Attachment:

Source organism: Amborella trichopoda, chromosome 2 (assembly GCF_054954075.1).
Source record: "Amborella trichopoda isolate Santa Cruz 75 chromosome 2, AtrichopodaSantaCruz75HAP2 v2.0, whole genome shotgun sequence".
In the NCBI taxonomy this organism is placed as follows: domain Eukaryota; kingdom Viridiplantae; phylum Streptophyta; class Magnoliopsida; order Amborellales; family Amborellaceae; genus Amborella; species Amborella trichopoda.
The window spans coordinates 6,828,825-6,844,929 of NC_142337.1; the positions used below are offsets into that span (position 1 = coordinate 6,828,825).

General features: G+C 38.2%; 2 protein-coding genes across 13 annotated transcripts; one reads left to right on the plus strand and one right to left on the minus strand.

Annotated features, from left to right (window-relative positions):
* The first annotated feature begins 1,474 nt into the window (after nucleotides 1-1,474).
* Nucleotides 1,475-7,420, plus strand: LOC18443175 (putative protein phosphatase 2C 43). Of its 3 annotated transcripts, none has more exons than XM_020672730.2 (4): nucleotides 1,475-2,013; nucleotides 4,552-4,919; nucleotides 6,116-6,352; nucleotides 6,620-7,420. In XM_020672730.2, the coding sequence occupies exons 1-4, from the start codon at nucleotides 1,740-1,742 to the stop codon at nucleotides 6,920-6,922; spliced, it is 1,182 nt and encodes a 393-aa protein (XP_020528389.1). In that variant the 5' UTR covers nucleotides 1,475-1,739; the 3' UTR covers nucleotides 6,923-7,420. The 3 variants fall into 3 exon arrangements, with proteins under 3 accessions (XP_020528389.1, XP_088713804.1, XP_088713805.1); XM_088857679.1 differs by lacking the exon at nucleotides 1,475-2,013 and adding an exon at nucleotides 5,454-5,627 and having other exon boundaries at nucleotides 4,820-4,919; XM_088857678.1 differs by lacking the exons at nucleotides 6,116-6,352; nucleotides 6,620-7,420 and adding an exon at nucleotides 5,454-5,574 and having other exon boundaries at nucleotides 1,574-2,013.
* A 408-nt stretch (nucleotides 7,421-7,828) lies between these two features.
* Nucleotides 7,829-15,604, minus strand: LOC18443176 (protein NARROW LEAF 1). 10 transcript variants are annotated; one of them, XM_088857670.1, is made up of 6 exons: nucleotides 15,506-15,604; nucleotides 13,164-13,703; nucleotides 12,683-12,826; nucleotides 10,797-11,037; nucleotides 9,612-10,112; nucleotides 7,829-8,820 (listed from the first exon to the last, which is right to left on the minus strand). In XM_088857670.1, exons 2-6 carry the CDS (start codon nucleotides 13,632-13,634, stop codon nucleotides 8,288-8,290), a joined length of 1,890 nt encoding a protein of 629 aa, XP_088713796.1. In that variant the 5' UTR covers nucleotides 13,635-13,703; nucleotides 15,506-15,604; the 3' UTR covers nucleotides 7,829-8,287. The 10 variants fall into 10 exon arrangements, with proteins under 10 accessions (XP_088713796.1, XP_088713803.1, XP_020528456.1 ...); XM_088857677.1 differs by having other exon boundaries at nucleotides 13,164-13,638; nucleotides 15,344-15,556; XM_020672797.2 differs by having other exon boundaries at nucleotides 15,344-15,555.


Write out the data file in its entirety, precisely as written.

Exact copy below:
Source organism: Amborella trichopoda, chromosome 2 (assembly GCF_054954075.1).
Source record: "Amborella trichopoda isolate Santa Cruz 75 chromosome 2, AtrichopodaSantaCruz75HAP2 v2.0, whole genome shotgun sequence".
In the NCBI taxonomy this organism is placed as follows: domain Eukaryota; kingdom Viridiplantae; phylum Streptophyta; class Magnoliopsida; order Amborellales; family Amborellaceae; genus Amborella; species Amborella trichopoda.
The window spans coordinates 6,828,825-6,844,929 of NC_142337.1; the positions used below are offsets into that span (position 1 = coordinate 6,828,825).

General features: G+C 38.2%; 2 protein-coding genes across 13 annotated transcripts; one reads left to right on the plus strand and one right to left on the minus strand.

Annotated features, from left to right (window-relative positions):
* The first annotated feature begins 1,474 nt into the window (after nucleotides 1-1,474).
* Nucleotides 1,475-7,420, plus strand: LOC18443175 (putative protein phosphatase 2C 43). Of its 3 annotated transcripts, none has more exons than XM_020672730.2 (4): nucleotides 1,475-2,013; nucleotides 4,552-4,919; nucleotides 6,116-6,352; nucleotides 6,620-7,420. In XM_020672730.2, the coding sequence occupies exons 1-4, from the start codon at nucleotides 1,740-1,742 to the stop codon at nucleotides 6,920-6,922; spliced, it is 1,182 nt and encodes a 393-aa protein (XP_020528389.1). In that variant the 5' UTR covers nucleotides 1,475-1,739; the 3' UTR covers nucleotides 6,923-7,420. The 3 variants fall into 3 exon arrangements, with proteins under 3 accessions (XP_020528389.1, XP_088713804.1, XP_088713805.1); XM_088857679.1 differs by lacking the exon at nucleotides 1,475-2,013 and adding an exon at nucleotides 5,454-5,627 and having other exon boundaries at nucleotides 4,820-4,919; XM_088857678.1 differs by lacking the exons at nucleotides 6,116-6,352; nucleotides 6,620-7,420 and adding an exon at nucleotides 5,454-5,574 and having other exon boundaries at nucleotides 1,574-2,013.
* A 408-nt stretch (nucleotides 7,421-7,828) lies between these two features.
* Nucleotides 7,829-15,604, minus strand: LOC18443176 (protein NARROW LEAF 1). 10 transcript variants are annotated; one of them, XM_088857670.1, is made up of 6 exons: nucleotides 15,506-15,604; nucleotides 13,164-13,703; nucleotides 12,683-12,826; nucleotides 10,797-11,037; nucleotides 9,612-10,112; nucleotides 7,829-8,820 (listed from the first exon to the last, which is right to left on the minus strand). In XM_088857670.1, exons 2-6 carry the CDS (start codon nucleotides 13,632-13,634, stop codon nucleotides 8,288-8,290), a joined length of 1,890 nt encoding a protein of 629 aa, XP_088713796.1. In that variant the 5' UTR covers nucleotides 13,635-13,703; nucleotides 15,506-15,604; the 3' UTR covers nucleotides 7,829-8,287. The 10 variants fall into 10 exon arrangements, with proteins under 10 accessions (XP_088713796.1, XP_088713803.1, XP_020528456.1 ...); XM_088857677.1 differs by having other exon boundaries at nucleotides 13,164-13,638; nucleotides 15,344-15,556; XM_020672797.2 differs by having other exon boundaries at nucleotides 15,344-15,555.